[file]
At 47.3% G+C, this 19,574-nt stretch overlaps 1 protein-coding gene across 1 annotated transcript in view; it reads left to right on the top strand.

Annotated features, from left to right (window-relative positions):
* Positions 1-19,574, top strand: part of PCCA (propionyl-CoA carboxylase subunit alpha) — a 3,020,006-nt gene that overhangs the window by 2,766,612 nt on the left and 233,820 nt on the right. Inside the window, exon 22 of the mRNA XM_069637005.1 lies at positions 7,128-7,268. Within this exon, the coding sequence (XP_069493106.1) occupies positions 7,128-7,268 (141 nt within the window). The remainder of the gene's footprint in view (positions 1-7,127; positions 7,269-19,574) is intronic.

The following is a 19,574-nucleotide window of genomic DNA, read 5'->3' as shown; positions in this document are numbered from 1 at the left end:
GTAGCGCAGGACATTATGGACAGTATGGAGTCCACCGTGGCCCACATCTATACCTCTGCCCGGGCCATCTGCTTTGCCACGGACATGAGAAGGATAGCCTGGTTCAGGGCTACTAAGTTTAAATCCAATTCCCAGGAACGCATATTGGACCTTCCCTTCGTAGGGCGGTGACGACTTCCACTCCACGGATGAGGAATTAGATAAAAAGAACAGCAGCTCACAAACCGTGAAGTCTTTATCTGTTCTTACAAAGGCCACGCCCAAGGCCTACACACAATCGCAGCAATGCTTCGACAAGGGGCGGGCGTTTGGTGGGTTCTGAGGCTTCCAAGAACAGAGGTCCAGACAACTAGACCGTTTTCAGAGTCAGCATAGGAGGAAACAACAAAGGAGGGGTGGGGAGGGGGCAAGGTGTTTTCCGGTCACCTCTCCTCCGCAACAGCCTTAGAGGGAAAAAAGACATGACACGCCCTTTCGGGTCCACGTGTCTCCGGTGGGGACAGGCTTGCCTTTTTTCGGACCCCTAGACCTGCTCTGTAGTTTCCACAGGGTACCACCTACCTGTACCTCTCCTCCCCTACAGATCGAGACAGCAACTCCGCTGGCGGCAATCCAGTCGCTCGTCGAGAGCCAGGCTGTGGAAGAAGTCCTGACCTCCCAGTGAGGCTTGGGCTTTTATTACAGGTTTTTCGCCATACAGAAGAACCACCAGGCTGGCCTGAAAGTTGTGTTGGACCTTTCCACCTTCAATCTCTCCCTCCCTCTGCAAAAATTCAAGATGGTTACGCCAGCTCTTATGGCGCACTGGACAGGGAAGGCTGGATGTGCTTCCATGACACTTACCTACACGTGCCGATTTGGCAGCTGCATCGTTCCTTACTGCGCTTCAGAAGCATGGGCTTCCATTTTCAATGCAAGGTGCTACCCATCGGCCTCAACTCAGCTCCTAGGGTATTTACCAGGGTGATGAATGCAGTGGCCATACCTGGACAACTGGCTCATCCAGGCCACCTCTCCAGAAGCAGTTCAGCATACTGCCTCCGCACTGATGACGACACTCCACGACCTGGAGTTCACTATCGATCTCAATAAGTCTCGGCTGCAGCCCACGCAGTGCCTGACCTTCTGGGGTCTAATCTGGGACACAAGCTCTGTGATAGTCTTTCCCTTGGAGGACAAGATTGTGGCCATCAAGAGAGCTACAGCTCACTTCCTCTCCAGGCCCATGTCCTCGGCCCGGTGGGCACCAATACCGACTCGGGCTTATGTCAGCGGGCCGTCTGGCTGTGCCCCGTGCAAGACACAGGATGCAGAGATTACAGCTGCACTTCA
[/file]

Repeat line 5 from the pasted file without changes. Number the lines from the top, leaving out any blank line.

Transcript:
GTAGCGCAGGACATTATGGACAGTATGGAGTCCACCGTGGCCCACATCTATACCTCTGCCCGGGCCATCTGCTTTGCCACGGACATGAGAAGGATAGCCTGGTTCAGGGCTACTAAGTTTAAATCCAATTCCCAGGAACGCATATTGGACCTTCCCTTCGTAGGGCGGTGACGACTTCCACTCCACGGATGAGGAATTAGATAAAAAGAACAGCAGCTCACAAACCGTGAAGTCTTTATCTGTTCTTACAAAGGCCACGCCCAAGGCCTACACACAATCGCAGCAATGCTTCGACAAGGGGCGGGCGTTTGGTGGGTTCTGAGGCTTCCAAGAACAGAGGTCCAGACAACTAGACCGTTTTCAGAGTCAGCATAGGAGGAAACAACAAAGGAGGGGTGGGGAGGGGGCAAGGTGTTTTCCGGTCACCTCTCCTCCGCAACAGCCTTAGAGGGAAAAAAGACATGACACGCCCTTTCGGGTCCACGTGTCTCCGGTGGGGACAGGCTTGCCTTTTTTCGGACCCCTAGACCTGCTCTGTAGTTTCCACAGGGTACCACCTACCTGTACCTCTCCTCCCCTACAGATCGAGACAGCAACTCCGCTGGCGGCAATCCAGTCGCTCGTCGAGAGCCAGGCTGTGGAAGAAGTCCTGACCTCCCAGTGAGGCTTGGGCTTTTATTACAGGTTTTTCGCCATACAGAAGAACCACCAGGCTGGCCTGAAAGTTGTGTTGGACCTTTCCACCTTCAATCTCTCCCTCCCTCTGCAAAAATTCAAGATGGTTACGCCAGCTCTTATGGCGCACTGGACAGGGAAGGCTGGATGTGCTTCCATGACACTTACCTACACGTGCCGATTTGGCAGCTGCATCGTTCCTTACTGCGCTTCAGAAGCATGGGCTTCCATTTTCAATGCAAGGTGCTACCCATCGGCCTCAACTCAGCTCCTAGGGTATTTACCAGGGTGATGAATGCAGTGGCCATACCTGGACAACTGGCTCATCCAGGCCACCTCTCCAGAAGCAGTTCAGCATACTGCCTCCGCACTGATGACGACACTCCACGACCTGGAGTTCACTATCGATCTCAATAAGTCTCGGCTGCAGCCCACGCAGTGCCTGACCTTCTGGGGTCTAATCTGGGACACAAGCTCTGTGATAGTCTTTCCCTTGGAGGACAAGATTGTGGCCATCAAGAGAGCTACAGCTCACTTCCTCTCCAGGCCCATGTCCTCGGCCCGGTGGGCACCAATACCGACTCGGGCTTATGTCAGCGGGCCGTCTGGCTGTGCCCCGTGCAAGACACAGGATGCAGAGATTACAGCTGCACTTCA